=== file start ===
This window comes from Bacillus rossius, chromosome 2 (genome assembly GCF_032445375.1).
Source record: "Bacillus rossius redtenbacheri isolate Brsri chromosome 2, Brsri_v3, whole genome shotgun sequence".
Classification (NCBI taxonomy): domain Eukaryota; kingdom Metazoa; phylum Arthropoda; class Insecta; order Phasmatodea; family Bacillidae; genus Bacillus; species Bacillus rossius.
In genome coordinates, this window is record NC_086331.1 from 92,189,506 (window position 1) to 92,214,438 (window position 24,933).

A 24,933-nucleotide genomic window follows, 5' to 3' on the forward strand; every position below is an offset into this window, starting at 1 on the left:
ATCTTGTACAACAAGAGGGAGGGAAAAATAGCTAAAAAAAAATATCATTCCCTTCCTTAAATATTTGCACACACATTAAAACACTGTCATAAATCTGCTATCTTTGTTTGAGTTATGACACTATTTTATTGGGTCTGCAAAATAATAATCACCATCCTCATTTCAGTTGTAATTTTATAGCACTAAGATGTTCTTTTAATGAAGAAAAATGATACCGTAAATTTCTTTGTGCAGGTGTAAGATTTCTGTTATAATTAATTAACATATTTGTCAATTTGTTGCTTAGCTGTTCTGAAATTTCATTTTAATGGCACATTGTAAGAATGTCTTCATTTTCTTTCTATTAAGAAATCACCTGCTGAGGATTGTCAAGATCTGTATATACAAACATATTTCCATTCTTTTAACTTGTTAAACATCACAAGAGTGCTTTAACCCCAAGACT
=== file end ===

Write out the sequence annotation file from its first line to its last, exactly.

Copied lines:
This window comes from Bacillus rossius, chromosome 2 (genome assembly GCF_032445375.1).
Source record: "Bacillus rossius redtenbacheri isolate Brsri chromosome 2, Brsri_v3, whole genome shotgun sequence".
Classification (NCBI taxonomy): domain Eukaryota; kingdom Metazoa; phylum Arthropoda; class Insecta; order Phasmatodea; family Bacillidae; genus Bacillus; species Bacillus rossius.
In genome coordinates, this window is record NC_086331.1 from 92,189,506 (window position 1) to 92,214,438 (window position 24,933).

A 24,933-nucleotide genomic window follows, 5' to 3' on the forward strand; every position below is an offset into this window, starting at 1 on the left:
ATCTTGTACAACAAGAGGGAGGGAAAAATAGCTAAAAAAAAATATCATTCCCTTCCTTAAATATTTGCACACACATTAAAACACTGTCATAAATCTGCTATCTTTGTTTGAGTTATGACACTATTTTATTGGGTCTGCAAAATAATAATCACCATCCTCATTTCAGTTGTAATTTTATAGCACTAAGATGTTCTTTTAATGAAGAAAAATGATACCGTAAATTTCTTTGTGCAGGTGTAAGATTTCTGTTATAATTAATTAACATATTTGTCAATTTGTTGCTTAGCTGTTCTGAAATTTCATTTTAATGGCACATTGTAAGAATGTCTTCATTTTCTTTCTATTAAGAAATCACCTGCTGAGGATTGTCAAGATCTGTATATACAAACATATTTCCATTCTTTTAACTTGTTAAACATCACAAGAGTGCTTTAACCCCAAGACT